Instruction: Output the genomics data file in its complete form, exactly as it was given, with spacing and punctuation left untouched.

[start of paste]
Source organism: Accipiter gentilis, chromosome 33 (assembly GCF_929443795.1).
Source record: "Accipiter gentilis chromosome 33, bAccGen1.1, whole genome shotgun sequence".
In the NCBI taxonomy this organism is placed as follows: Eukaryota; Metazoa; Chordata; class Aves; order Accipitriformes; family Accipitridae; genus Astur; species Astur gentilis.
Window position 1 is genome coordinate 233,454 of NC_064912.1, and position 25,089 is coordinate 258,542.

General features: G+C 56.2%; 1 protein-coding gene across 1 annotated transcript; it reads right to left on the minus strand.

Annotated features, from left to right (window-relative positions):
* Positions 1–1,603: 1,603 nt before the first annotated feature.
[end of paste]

Source organism: Accipiter gentilis, chromosome 33 (assembly GCF_929443795.1).
Source record: "Accipiter gentilis chromosome 33, bAccGen1.1, whole genome shotgun sequence".
In the NCBI taxonomy this organism is placed as follows: Eukaryota; Metazoa; Chordata; class Aves; order Accipitriformes; family Accipitridae; genus Astur; species Astur gentilis.
Window position 1 is genome coordinate 233,454 of NC_064912.1, and position 25,089 is coordinate 258,542.

General features: G+C 56.2%; 1 protein-coding gene across 1 annotated transcript; it reads right to left on the minus strand.

Annotated features, from left to right (window-relative positions):
* Positions 1–1,603: 1,603 nt before the first annotated feature.